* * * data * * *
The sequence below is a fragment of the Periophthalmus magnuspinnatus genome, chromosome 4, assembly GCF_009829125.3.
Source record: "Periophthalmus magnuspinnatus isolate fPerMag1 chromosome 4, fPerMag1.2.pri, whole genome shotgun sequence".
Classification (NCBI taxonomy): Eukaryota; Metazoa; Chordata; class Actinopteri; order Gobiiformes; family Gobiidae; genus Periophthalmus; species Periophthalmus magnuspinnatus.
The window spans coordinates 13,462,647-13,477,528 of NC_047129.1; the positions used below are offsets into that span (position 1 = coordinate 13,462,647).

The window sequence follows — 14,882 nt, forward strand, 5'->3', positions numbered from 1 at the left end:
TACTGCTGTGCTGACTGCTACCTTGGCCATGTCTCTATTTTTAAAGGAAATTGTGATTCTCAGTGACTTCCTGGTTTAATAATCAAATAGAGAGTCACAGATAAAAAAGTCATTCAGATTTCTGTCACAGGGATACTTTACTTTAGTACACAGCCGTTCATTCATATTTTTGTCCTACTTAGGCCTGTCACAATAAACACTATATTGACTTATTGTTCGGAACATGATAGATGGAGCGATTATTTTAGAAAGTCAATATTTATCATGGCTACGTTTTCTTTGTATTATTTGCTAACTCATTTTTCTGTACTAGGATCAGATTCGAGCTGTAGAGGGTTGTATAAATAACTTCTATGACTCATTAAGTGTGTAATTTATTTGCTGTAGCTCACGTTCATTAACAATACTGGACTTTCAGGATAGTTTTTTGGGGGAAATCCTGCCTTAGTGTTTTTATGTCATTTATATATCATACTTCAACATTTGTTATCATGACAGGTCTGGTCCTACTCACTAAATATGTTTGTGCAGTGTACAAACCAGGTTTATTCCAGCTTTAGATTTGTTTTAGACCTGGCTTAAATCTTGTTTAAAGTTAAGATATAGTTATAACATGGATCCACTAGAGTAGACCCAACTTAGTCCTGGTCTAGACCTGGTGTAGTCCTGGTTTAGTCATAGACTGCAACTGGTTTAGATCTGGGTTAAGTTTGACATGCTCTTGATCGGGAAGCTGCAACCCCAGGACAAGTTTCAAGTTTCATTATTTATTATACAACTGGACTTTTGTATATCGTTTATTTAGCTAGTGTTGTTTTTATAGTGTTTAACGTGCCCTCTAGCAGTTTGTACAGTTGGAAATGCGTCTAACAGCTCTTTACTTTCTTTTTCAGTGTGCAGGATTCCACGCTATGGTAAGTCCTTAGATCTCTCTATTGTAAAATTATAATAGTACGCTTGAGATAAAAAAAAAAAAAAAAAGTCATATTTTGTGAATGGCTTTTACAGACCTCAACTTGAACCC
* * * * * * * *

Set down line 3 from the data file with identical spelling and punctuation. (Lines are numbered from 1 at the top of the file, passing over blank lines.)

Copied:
Classification (NCBI taxonomy): Eukaryota; Metazoa; Chordata; class Actinopteri; order Gobiiformes; family Gobiidae; genus Periophthalmus; species Periophthalmus magnuspinnatus.